The Lightning were left without a captain and in need of a new style. Previously, St. Louis established an overall tone of finesse, played a game where smart hockey trumped grit and rough play. Then, with the introduction of Callahan, a new team emerged from the dust.
Stamkos took it hardest of all in response to the absence of St. Louis. He remained scoreless throughout four games following his return. But, when Cooper placed him in the right wing position in order to relieve some of the pressure off his leg, Stamkos seemed to fall right back into old ways. In his first nine games back, Stamkos scored nine points – technically that’s nine points in five games. During of those games, Stammer scored on three consecutive shots in his hometown of Toronto.
Towards the end of the season, where the Lightning went 12-6-1, a new tone in team play emerged. This tone was one of grit – an aspect previously lacking in the Lightning’s game. The source of this grit was none other than Ryan Callahan.
Significantly younger than St. Louis, Callahan provided exactly the kind of leadership needed both on and off the ice. When on the ice, he hits with the viciousness of a defenseman. Offensively, Callahan has made a habit of planting himself directly in front of the opposing goaltender, obstructing their vision. As Callahan firmly holds his place against the goalie, Hedman and Gudas force the remaining players to be drawn outwardly, allowing for Palat, Johnson, or Stamkos to come down the ice with a speed and coordination almost impossible to stop at times.
Callahan’s contract is up during the off-season, leaving him with the status of an unrestitricted free agent. If he chooses not to renew his contract, the Lightning would be in a good deal of trouble. However, from observing Callahan and his play on Tampa Bay, especially when compared to his play at the beginning of the season as captain of the New York Rangers, one would hope this possibility to be an unlikely one.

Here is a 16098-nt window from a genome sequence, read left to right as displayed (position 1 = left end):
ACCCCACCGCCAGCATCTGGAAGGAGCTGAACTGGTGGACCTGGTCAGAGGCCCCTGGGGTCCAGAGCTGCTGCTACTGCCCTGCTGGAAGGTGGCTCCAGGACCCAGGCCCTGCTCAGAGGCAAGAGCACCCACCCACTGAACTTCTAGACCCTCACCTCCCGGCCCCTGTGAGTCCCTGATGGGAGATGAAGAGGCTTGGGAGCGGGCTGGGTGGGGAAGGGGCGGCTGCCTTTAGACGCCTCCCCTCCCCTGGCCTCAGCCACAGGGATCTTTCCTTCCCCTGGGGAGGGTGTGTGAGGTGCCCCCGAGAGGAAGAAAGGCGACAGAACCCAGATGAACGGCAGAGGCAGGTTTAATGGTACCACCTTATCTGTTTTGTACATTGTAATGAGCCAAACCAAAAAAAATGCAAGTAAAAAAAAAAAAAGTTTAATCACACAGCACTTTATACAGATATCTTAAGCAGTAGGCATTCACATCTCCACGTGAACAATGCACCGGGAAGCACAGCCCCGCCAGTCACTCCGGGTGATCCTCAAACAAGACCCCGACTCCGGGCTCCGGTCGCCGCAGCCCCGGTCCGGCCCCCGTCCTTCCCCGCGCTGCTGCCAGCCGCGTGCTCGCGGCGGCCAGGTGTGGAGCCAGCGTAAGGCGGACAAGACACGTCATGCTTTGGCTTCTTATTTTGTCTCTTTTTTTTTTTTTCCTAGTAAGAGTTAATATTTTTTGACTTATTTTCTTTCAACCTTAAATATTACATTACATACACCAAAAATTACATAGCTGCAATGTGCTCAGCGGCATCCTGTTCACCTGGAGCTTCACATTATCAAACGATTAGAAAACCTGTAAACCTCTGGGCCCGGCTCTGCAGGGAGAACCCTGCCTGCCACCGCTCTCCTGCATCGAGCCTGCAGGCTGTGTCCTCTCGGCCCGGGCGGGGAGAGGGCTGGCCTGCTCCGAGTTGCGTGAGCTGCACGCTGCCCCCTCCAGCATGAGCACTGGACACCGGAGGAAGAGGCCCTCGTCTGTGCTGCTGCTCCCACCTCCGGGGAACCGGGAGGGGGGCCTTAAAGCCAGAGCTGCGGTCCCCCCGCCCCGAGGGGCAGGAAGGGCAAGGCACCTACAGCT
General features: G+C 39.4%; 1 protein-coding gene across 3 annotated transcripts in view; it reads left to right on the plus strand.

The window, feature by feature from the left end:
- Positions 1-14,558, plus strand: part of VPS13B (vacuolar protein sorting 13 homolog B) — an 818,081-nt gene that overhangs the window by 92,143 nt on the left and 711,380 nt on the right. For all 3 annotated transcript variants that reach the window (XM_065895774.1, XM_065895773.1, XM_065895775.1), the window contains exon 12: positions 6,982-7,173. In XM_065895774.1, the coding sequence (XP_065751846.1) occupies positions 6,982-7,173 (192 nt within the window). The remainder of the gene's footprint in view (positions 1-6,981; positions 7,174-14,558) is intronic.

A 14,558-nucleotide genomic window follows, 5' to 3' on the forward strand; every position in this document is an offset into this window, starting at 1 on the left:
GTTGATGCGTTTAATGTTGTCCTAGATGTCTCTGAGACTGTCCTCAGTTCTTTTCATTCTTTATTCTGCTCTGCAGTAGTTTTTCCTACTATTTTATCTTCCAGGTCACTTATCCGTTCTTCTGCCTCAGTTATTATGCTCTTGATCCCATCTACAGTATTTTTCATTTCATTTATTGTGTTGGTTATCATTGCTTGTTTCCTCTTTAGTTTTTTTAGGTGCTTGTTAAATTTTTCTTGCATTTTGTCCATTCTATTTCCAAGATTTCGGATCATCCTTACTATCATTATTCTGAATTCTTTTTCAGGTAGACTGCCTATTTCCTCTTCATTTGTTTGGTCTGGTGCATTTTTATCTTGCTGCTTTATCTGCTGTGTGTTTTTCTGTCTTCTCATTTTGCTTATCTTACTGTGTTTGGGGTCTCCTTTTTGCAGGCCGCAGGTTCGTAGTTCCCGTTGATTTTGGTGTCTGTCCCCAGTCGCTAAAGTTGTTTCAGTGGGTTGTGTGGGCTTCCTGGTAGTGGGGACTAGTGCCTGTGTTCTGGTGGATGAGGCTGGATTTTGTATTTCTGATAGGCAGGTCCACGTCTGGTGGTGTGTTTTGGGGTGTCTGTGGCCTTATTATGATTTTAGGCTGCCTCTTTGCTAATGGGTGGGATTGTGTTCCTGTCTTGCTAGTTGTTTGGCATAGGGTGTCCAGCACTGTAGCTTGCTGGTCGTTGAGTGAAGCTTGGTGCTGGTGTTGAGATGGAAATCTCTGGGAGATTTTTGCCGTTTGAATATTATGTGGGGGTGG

The Goalie Problem Solved
Lastly, for all that went wrong this season, nothing was perhaps more devastating in terms of Tampa Bay’s post-season success than the injury of Ben Bishop. Though its mere speculation, there’s a reason to believe that, along with different officials the Montreal-Tampa series, if Bishop had been there to face Bourque and Gallagher, then the outcome would have been entirely different.
But, alas, there’s no room in the Stanley Cup playoffs for wishful thinking. One can only find comfort in the knowledge that Bishop will be relieves of his wrist injury by next season – an ailment he bravely suffered during the second half of the season. Recently, after announcing his surgery, Bishop also revealed that he’d played while wearing a cast the entire second half of the season, forcing him to learn how to play in an entirely different way.
Now that Bishop has established himself as not only the top Lightning goalie but a top goaltender in the league, the Lightning have found themselves relieved. For several season past, the Bolts have lacked a solid, dependable goaltender behind the crease. That is, until the brick wall that stands 6’7 made his name behind the crease this year.
Bishop’s play this season was perhaps the greatest accomplishment for the Lightning. Expected to battle Anders Lindback for the primary goaltending position, Bishop quickly established himself as a force to be reckoned with between the pipes. He went on to set a franchise record for wins and remained throughout the season in the top five goalies in Goals Against Average, Save Percentage, and came in fourth in Wins. Only the Bruins Tukka Rask and Colorado’s Semyon Varlamov had a better season in the NHL when it comes to goaltender performance.
A Bright Future Ahead
With the season over, there’s a great deal of fun that comes with the sadness of a long off-season. There are several things to watch and monitor closely: if Callahan re-signs, if Yzerman will keep Gudlevskis around or send him back to Syracuse, and if any trades will be made this summer.
Hope also comes for Bolts’ fans – hope in the increased chemistry and skill of the team’s rookies. Hope in Stamkos’ leadership and Bishop’s dependability behind the crease.
Though the season was cut short, one finds hope in the knowledge that, for the Lightning, its only up from here.
And we’ll be going up for a very long time indeed.
I, William Gilbert, am from Bradenton, Florida and currently attend Florida State University. My major is Creative Writing but I spend most my time watching hockey and obsessing over Ben Bishop.